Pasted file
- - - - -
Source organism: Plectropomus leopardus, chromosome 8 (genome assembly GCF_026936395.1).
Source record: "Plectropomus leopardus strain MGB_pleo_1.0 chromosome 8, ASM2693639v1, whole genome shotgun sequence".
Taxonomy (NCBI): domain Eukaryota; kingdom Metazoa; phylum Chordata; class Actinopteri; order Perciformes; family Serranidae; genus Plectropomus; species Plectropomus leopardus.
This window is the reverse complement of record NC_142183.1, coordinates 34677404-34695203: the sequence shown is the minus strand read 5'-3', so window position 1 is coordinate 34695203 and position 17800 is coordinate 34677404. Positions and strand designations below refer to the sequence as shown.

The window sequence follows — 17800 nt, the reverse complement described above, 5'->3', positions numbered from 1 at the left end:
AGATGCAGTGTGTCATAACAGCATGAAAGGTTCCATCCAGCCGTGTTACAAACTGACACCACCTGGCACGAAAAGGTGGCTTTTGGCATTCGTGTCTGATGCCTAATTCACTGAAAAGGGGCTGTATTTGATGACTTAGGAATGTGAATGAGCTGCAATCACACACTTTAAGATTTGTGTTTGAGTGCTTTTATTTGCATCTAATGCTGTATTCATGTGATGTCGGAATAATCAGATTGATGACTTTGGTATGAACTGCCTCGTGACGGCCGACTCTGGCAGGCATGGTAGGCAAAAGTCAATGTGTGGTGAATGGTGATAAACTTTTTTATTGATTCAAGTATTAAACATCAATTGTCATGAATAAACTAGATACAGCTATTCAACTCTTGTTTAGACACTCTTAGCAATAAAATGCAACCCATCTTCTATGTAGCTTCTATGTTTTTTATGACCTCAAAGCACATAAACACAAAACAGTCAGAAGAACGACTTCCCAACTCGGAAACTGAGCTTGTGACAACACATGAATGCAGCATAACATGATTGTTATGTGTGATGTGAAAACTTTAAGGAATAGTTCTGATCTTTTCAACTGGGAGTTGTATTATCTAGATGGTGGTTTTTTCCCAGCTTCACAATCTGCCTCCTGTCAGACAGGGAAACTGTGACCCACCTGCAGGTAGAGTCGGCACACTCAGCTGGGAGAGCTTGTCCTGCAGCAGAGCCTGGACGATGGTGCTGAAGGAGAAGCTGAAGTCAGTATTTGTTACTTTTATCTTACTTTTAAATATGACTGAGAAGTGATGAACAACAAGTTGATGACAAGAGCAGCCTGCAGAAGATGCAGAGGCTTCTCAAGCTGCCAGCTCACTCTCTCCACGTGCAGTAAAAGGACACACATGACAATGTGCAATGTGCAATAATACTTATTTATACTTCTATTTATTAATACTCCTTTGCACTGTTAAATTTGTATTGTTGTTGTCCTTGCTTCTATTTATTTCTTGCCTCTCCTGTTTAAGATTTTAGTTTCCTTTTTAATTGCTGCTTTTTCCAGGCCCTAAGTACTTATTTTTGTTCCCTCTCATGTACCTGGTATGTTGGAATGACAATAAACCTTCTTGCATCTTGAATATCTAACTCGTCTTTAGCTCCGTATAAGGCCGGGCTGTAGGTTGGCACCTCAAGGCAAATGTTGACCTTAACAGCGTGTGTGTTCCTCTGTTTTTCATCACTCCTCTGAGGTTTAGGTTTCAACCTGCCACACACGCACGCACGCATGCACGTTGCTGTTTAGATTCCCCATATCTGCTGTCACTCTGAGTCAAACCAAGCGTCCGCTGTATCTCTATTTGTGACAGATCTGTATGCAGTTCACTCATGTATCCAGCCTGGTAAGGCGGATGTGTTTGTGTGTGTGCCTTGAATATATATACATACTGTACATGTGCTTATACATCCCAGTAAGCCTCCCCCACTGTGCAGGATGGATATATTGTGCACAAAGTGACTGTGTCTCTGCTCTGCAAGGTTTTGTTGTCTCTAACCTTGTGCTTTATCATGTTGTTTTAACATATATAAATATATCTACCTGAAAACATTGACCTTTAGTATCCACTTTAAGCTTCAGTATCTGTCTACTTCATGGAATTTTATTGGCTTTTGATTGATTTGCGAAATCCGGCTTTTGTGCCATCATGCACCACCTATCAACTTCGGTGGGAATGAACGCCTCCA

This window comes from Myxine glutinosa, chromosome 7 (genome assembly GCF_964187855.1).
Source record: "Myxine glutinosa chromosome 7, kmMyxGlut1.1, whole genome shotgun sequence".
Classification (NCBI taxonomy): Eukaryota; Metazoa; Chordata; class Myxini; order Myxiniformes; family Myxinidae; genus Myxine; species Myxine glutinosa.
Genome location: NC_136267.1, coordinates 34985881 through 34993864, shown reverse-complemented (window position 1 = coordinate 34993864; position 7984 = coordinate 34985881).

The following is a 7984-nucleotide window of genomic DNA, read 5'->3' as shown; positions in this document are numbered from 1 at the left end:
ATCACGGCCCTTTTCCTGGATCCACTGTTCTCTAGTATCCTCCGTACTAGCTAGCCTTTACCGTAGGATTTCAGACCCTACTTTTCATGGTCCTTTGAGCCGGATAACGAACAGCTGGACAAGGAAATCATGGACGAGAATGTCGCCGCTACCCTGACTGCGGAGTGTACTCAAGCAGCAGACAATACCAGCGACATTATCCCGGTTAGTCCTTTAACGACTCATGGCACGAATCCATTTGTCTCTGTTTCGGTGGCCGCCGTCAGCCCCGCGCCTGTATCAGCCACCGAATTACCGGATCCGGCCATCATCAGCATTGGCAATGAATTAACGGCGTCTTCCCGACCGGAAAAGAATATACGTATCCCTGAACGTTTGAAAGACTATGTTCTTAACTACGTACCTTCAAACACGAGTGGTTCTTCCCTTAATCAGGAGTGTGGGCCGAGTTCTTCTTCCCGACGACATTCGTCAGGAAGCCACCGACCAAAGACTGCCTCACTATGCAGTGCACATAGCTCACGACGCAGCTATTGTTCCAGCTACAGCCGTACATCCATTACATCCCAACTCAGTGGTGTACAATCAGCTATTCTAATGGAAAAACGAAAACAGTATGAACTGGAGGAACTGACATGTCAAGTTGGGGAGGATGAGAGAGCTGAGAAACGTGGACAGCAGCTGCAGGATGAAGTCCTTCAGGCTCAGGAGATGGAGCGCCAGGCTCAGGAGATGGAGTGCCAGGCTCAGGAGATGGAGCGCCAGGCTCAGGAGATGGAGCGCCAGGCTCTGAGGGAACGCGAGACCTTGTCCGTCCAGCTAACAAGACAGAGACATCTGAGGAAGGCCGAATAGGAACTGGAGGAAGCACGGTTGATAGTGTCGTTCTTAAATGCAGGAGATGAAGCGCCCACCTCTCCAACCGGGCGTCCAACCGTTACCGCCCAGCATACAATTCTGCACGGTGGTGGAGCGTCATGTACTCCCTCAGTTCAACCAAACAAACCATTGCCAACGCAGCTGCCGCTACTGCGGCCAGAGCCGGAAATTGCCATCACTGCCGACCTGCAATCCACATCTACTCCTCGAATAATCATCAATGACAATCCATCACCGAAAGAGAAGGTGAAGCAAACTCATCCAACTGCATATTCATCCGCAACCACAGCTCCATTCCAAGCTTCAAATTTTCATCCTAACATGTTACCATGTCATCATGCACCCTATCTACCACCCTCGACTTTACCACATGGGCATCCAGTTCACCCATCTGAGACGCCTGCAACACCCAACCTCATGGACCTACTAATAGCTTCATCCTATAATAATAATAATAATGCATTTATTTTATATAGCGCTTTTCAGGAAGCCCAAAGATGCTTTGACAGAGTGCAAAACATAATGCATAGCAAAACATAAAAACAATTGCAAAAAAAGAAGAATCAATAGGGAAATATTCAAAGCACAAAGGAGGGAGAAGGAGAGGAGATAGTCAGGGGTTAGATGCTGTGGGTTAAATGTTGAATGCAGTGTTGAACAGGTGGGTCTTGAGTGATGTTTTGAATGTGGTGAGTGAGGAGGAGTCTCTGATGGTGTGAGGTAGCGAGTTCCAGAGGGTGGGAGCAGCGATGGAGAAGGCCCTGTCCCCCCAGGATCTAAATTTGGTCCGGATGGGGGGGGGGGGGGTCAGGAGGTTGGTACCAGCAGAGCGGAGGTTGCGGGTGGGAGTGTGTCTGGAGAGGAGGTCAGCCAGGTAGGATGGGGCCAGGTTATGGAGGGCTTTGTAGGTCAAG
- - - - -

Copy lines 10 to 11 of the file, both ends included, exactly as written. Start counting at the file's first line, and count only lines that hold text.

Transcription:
Genome location: NC_136267.1, coordinates 34985881 through 34993864, shown reverse-complemented (window position 1 = coordinate 34993864; position 7984 = coordinate 34985881).

The following is a 7984-nucleotide window of genomic DNA, read 5'->3' as shown; positions in this document are numbered from 1 at the left end: